• Something that can be changed or varied (eg. characteristic, values).
  • By systematically varying some variables and measuring the effects on other variables, researchers can determine if changes to one thing result in changes in something else.


  • Students who are sleep deprived will score significantly lower on a test.

[3]: Formulating Research Question and Connecting to Research Objective


Research lifecycle

  1. Identify data needs.
  2. Spell out research question.
  3. Formulate study objectives.
  4. Plan analysis.
  5. Prepare data collection instruments.
  6. Collect data.
  7. Analyse data.
  8. Draw conclusion.
  9. Formulate recommendations.
  10. Inform stakeholders.
  11. [Circular 1.]

Research questions

What is a research question?

Uncertainty about (/data needs of) something in the population that the investigator wants to resolve by making measurements in the study population.

Clear research questions

  • The most optimal research design should be chosen.
  • Should identify:
    • Who should be included.
    • What the outcomes should be.
    • When the outcomes need to be measured.

Refining ideas into research questions

It begins with general uncertainty about an issue (eg. sound design in low cost animation production), & narrows down to a concrete & researchable issue.

Translating uncertainty to research question

  • Frames problem in specific terms (Cultural Identity/Character for Animation).
  • Focuses on one issue.
  • Is written in everyday language.
  • Can use more than one verb (if needed).
  • Should link the question to the potential action that would be taken once the question is answered.
  • Is stated as a question!

What research questions set out to resolve

  • ✅ What the investigator or researcher wants to know.
  • ❌ What the investigator might do.
  • ❌ What the results of the study might ultimately contribute.

Research question sources

  • Published literature.
  • Scholar & practitioner research outcomes/conferences/podcasts/etc.
  • Supervisors/peers as guide/mentor.

Research question types

  1. Descriptive questions.
    • Involve observations to measure quantity.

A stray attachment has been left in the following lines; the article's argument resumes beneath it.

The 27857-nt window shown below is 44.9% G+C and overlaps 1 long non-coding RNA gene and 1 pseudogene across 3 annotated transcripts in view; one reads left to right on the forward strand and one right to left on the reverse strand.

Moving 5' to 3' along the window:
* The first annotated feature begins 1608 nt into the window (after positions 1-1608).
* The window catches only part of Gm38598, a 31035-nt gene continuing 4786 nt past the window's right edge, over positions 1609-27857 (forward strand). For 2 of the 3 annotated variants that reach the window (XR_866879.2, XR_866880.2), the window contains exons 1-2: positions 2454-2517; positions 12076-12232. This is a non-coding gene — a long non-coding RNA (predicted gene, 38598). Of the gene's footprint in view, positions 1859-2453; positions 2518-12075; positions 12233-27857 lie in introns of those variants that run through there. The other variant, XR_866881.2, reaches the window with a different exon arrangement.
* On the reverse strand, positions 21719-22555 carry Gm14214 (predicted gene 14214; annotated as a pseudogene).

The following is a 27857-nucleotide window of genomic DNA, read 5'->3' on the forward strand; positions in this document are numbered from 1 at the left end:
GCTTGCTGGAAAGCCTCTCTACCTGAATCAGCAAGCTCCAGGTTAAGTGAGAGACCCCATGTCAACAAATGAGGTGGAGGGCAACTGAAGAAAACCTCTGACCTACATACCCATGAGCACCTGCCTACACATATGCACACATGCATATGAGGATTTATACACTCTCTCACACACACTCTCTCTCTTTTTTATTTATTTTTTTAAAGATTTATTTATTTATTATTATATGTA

• No comparison groups/interventions.
  2. Analytical questions.
    • Involve comparisons/interventions to test a hypothesis.

Steps in conceiving a research question

  1. Review of state-of-art information.
  2. Raise a question.
  3. Decide worth investigating by peer-review.
  4. Define measurable exposures & outcomes.
  5. Sharpen the initial question.
  6. Refine the question by specifying details.

Good research questions

They should pass the "so what?" test:

  • Feasible
    • Adequate number of participants, technical expertise & resources.
  • Interesting
  • Novel
    • Confirms, refutes or extends previous findings.
    • Provides new information.
  • Ethical
    • Amenable to a study that ethics committee will approve.
  • Relevant
    • Advance creative media knowledge, improve practice, influence policy (broadcasting, information and cyber law).


  • Are specific versions of one research question.
    • Summarizes main elements of study:
      • Sample
      • Exposures
      • Outcomes
    • Establishes basis for test(s) of statistical significance.
  • Stated for analytical questions with comparison groups.
    • For research questions with terms:
      • greater or less than
      • causes
      • leads to
      • compared with
      • more likely than
      • associated with
      • related to
      • similar to
      • correlated with

Good hypotheses

  • Simple
    • One exposure.
    • One outcome.
  • Specific
    • No ambiguity about study participants/variables.
  • Stated in advance
    • Written at outset.
    • Focused on primary objective.

Research question to hypothesis

  • Frame in systematic creative terms.
  • Take the question in a few limited axis.
  • Write in systematic creative language.
  • Make use of no more than one verb for each.
  • Sort as primary and secondary.
  • Be clear about the type of question:
    • Descriptive questions (Measuring a quantity).